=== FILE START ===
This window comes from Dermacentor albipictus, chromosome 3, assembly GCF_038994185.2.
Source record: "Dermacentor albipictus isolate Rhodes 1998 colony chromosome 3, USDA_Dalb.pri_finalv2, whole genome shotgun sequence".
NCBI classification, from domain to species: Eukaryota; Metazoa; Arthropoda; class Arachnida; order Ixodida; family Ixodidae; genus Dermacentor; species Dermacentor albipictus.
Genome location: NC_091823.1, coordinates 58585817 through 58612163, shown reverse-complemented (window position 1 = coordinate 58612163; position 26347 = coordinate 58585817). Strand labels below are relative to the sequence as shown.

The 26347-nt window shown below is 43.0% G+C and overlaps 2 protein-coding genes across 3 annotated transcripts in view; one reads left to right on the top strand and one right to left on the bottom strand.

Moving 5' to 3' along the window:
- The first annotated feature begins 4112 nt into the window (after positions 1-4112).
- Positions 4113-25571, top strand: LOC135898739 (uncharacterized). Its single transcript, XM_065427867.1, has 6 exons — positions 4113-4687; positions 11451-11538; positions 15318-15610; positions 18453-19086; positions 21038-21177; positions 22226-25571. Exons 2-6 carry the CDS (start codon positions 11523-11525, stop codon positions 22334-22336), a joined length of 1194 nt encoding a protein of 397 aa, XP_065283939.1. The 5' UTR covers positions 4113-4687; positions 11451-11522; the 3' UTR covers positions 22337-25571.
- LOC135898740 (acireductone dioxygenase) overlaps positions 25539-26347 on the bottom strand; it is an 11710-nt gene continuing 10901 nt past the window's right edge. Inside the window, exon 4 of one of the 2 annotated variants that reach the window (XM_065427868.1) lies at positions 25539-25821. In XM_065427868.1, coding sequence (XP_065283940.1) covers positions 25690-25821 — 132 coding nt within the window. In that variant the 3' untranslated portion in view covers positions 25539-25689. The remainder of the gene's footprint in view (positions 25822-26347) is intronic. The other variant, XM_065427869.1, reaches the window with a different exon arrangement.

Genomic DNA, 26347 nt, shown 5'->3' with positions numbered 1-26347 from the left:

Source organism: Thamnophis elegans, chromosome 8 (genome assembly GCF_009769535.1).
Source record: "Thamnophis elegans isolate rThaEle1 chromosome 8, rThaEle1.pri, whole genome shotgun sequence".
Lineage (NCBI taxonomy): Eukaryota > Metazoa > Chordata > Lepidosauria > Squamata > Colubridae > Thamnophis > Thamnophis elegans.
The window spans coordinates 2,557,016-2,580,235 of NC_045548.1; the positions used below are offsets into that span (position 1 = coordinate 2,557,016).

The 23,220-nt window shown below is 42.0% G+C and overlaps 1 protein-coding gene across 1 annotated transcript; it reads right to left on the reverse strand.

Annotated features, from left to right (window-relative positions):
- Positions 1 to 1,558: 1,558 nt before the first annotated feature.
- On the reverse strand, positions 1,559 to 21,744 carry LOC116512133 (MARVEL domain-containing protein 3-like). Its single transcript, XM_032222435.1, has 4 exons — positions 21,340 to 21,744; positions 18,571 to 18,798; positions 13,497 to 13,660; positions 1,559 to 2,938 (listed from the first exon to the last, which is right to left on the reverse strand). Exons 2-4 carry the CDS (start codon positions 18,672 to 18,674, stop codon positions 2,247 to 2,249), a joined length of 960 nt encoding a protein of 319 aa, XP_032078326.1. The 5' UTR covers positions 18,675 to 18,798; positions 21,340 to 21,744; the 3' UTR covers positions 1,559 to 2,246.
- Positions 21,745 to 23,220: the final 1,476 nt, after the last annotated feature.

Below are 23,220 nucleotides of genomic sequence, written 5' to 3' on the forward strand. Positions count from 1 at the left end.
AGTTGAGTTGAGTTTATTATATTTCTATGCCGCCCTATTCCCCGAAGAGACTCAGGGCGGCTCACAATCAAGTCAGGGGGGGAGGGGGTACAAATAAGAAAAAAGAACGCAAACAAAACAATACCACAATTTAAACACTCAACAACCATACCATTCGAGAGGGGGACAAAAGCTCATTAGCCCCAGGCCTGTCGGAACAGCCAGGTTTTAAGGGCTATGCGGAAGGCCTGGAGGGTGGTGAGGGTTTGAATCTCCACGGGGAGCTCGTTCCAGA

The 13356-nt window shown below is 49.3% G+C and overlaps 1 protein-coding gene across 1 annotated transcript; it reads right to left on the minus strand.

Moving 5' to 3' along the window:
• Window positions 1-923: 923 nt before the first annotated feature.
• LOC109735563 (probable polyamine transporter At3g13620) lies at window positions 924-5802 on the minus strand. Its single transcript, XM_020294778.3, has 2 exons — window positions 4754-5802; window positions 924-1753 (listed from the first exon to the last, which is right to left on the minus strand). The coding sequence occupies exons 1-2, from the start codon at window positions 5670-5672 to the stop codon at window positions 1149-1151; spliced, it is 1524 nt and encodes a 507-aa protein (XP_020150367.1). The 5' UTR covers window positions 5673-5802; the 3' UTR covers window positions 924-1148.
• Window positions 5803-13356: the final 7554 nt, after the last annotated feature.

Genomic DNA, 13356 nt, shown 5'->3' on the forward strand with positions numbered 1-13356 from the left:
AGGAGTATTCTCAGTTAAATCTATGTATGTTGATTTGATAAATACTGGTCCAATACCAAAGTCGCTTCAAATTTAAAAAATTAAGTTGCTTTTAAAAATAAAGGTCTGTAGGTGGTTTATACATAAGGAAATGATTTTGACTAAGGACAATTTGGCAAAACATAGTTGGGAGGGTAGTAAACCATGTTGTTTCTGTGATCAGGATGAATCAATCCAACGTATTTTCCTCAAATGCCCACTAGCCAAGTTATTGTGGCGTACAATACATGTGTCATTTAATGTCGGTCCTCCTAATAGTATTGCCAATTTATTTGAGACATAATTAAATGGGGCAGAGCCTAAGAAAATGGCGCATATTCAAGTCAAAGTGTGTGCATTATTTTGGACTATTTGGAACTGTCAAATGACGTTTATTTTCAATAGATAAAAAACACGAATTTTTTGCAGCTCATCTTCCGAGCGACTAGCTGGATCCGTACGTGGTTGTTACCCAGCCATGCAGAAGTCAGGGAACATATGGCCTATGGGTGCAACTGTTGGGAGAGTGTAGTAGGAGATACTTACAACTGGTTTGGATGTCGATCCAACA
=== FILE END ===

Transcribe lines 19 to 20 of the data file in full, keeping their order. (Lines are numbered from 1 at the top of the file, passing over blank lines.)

- Positions 21,745 to 23,220: the final 1,476 nt, after the last annotated feature.

Below are 23,220 nucleotides of genomic sequence, written 5' to 3' on the forward strand. Positions count from 1 at the left end.